Before vacuums and carpet sweepers became popular, carpet beaters were the most common way to clean household carpets and rugs. By hanging a carpet over an outdoor railing or clothesline and repeatedly striking it with a beater, a cleaner could drive the dust from the carpet. Although carpet beaters were traditionally solid and shaped like paddles, a 1909 issue of Popular Mechanics recommends making your own flexible carpet beater using a section of garden hose and a wooden handle. The hose allows the beater to strike the carpet with a whiplike motion.
Things You'll Need
- Measuring tape
Cut a 3-foot-long section from an old or broken garden hose. Wash the hose thoroughly with soap and water to remove any dirt.
Draw a circle around the diameter of the hose about 4 inches from one end.
Wrap a measuring tape around the end of the hose and, using a marker, make a mark every 1/2 inch around the hose.
Cut the hose into vertical strips 1/2 inch wide, cutting along the marks you made. End the strips at the previously drawn circle, leaving a 4-inch length of hose uncut.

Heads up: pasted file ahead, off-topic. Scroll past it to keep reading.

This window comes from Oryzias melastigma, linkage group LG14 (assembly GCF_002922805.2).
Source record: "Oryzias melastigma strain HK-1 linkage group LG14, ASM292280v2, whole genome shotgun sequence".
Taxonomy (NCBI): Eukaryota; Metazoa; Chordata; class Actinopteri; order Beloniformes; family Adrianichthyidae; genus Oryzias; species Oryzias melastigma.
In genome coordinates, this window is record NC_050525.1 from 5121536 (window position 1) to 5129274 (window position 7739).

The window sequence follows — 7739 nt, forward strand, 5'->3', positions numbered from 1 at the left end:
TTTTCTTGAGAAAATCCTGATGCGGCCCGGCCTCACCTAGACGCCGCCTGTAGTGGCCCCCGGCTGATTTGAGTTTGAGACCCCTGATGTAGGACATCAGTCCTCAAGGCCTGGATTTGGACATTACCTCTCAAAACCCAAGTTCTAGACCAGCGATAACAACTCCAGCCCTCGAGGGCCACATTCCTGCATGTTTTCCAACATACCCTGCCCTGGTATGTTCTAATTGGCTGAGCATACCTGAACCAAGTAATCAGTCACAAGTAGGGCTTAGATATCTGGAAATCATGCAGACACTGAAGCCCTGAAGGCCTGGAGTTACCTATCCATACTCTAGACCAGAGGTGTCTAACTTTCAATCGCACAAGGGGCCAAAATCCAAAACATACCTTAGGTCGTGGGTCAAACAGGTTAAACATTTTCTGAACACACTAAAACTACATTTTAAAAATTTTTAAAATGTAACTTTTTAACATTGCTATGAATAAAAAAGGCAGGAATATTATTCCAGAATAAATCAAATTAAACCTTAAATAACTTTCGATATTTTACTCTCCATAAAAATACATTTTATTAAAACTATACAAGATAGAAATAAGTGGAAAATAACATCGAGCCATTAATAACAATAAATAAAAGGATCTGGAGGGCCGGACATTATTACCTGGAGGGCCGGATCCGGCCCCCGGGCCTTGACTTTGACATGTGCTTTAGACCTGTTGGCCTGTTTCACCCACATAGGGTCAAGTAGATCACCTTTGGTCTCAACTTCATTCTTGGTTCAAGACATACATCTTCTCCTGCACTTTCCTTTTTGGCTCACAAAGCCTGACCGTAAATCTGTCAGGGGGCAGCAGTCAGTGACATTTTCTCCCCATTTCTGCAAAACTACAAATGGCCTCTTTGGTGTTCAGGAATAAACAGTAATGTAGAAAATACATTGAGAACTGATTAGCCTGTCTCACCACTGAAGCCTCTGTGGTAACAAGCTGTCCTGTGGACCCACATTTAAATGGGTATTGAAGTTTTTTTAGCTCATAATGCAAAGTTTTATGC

Take your modified hose section to a hardware store and test its fit over several dowels until you find one that fits snugly. Purchase the dowel.
Trim the dowel with a saw until it is 2 feet long. If you do not own a saw or wood-cutting implement, see if the hardware store can trim the piece for you.
Place a bead of glue on the inside of the uncut part of the hose.
Thread the 4-inch, uncut part of the hose onto one end of the dowel. Press the rubber hose firmly onto the dowel and then allow the item to dry for the amount of time recommended by the glue's directions.
Tips & Warnings
- This to That, a gluing advice website, recommends using a PVA glue for attaching vinyl hoses to the wood handle or a contact adhesive for attaching a rubber hose.
- Photo Credit Jupiterimages/Polka Dot/Getty Images
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